¶36 In Coleman, we recognized that "a narrow defense of privilege under Wis. Stat. § 939.45(6) exists to a charge of felon in possession of a firearm." Coleman, 206 Wis. 2d at 210. The privilege contained a five-part test which was derived from numerous cases cited in the opinion.12 Dundon points to Coleman, but he fails to point to case law recognizing a common law defense of privilege for the crime of carrying a concealed weapon. We decline to extend the privilege recognized in Coleman to the unrelated crime of carrying a concealed weapon.
12 The court in Coleman established the following test to describe the common law privilege for felons in possession:
In order to be entitled to the defense, the defendant must prove: (1) the defendant was under an unlawful, present, imminent, and impending threat of such a nature as to induce a well-grounded apprehension of death or serious bodily injury, or the defendant reasonably believes he or she is under such a threat; (2) the defendant did not recklessly or negligently place himself or herself in a situation in which it was probable that he or she would be forced to possess a firearm; (3) the defendant had no reasonable, legal alternative to possessing a firearm, or reasonably believed that he or she had no such alternative; in other words, the defendant did not have a chance to refuse to possess the firearm and also to avoid the threatened harm, or reasonably believed that he or she did not have such a chance; (4) a direct causal relationship may be reasonably anticipated between possessing a firearm and the avoidance of the threatened harm; (5) the defendant did not possess the firearm for any longer than reasonably necessary.
State v. Coleman, 206 Wis. 2d 199, 210-11, 556 N.W.2d 701 (1996).

We also noted "that a defendant will be able to establish these elements 'only on the rarest of occasions,' because of the difficulty in proving that he or she did not have a reasonable legal alternative to violating the law, and that he or she possessed the firearm for a period of time no longer than reasonably necessary." Id. at 212 (citing United States v. Perez, 86 F.3d 735, 737 (7th Cir. 1996); United States v. Perrin, 45 F.3d 869, 874 (4th Cir. 1995), cert. denied, 515 U.S. 1126 (1995)).

Claim/Issue Preclusion

Issue Preclusion -- “Actually Litigated” Requirement: OWI – Prior Judicial Overturn of Administrative Suspension, Not Necessarily Preclusive as to Subsequent Prosecution for Drunk Driving
City of Sheboygan v. Steven Nytsch, 2006 WI App 191, PFR filed 9/11/06
For Nytsch: Chad A. Lanning
Issue: Whether a prior judicial review of a driver’s license suspension, overturning the administrative suspension, had a preclusive effect on the issue of probable cause to arrest for drunk driving in the subsequent prosecution for that offense.
¶11 Thus, a threshold prerequisite for application of the doctrine is that, in order to be precluded from “relitigating” an issue, a party must have “actually litigated” it previously. …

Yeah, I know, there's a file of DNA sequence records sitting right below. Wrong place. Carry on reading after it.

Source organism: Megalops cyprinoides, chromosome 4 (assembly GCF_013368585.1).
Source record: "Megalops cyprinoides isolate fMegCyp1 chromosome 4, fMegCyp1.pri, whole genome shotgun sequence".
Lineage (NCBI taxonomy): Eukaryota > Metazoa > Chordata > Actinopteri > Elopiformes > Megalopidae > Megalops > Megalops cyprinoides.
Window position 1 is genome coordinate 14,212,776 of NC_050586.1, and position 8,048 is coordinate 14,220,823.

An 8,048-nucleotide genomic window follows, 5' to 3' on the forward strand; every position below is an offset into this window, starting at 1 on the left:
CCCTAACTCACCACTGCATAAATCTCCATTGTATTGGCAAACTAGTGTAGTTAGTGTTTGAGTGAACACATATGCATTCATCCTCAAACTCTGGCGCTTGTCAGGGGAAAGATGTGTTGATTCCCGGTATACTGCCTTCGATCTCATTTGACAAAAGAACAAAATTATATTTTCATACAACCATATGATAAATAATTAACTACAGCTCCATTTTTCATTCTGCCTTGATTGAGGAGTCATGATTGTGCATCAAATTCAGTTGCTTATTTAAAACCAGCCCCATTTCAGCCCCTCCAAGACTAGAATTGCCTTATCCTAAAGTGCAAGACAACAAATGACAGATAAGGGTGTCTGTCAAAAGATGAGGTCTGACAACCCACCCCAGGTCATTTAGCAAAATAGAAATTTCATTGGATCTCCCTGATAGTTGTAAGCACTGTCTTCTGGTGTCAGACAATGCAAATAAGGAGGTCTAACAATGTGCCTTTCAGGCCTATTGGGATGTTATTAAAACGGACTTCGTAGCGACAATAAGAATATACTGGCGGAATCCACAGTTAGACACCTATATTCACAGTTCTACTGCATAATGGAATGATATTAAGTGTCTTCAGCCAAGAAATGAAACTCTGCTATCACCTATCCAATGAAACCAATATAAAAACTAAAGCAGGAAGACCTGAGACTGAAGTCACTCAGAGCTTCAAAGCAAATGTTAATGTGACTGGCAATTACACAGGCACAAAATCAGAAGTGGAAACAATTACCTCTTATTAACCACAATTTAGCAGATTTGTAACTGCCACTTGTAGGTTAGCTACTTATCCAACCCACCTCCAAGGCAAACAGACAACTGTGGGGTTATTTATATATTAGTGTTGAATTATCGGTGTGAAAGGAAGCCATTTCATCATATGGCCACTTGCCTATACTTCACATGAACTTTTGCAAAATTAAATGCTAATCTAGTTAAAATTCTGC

¶12 … By contrast, a determination is not conclusive “as to issues which might have been but were not litigated and determined in the prior action.” …

¶13 The question of whether the arresting officer had probable cause to arrest Nytsch was not “actually litigated” during the judicial review hearing. The court’s order vacating the administrative suspension is more akin to the Restatement’s examples of nonlitigated circumstances, such as when an admission is given and evidence relating to the issue is never heard before a court and therefore a considered judgment is never made.

The court goes on to invoke notions of “fundamental fairness,” which include “the adverse impact on public safety that would result from allowing issue preclusion to prevent relitigation of probable cause under the circumstances of this case,” ¶17. The court also “overrules” (that is not technically correct, but close enough) the unpublished case of Village of Westfield v. Mashek, 1994AP361, 11/10/94, ¶18 n. 6. ( Mashek has no precedential value, because it isn’t published, so it can’t be overruled; instead, the court says that the “result” in that case “is wrong.”)
Issue Preclusion: TPR
Brown County DHS v. Terrance M., 2005 WI App 57
For Terrance M.: Theresa J. Schmieder
Issue/Holding: Because TPR cases are generally a subset of custody cases; and because claim preclusion is available as a means of discouraging groundless requests for modification of custody, both claim and issue preclusion “may also be applied when the facts so require” in TPRs, ¶¶8-9. (The court remands for determination of whether issue preclusion is appropriate in this instance, without attempting to reach the merits on appeal, ¶ 10 and id. n. 5, citing Paige K.B. v. Steven G.B., 226 Wis. 2d 210, 224, 594 N.W.2d 370 (1999) for the issue-preclusion test.)
Claim Preclusion, Generally
State ex rel Kim J. Barksdale v. Litscher, 2004 WI App 130


¶13. Barksdale next argues that, even if the circuit court properly allowed the warden to raise claim preclusion as a defense, the defense must fail because all of the elements for claim preclusion are not present. The burden of proving claim preclusion is upon the party asserting its applicability. Alexopoulos v. Dakouras, 48 Wis. 2d 32, 37, 179 N.W.2d 836 (1970). There are three requirements for claim preclusion to apply:
In order for the earlier proceedings to act as a claim-preclusive bar in relation to the present suit, the following factors must be present:  (1) an identity between the parties or their privies in the prior and present suits; (2) an identity between the causes of action in the two suits; and, (3) a final judgment on the merits in a court of competent jurisdiction.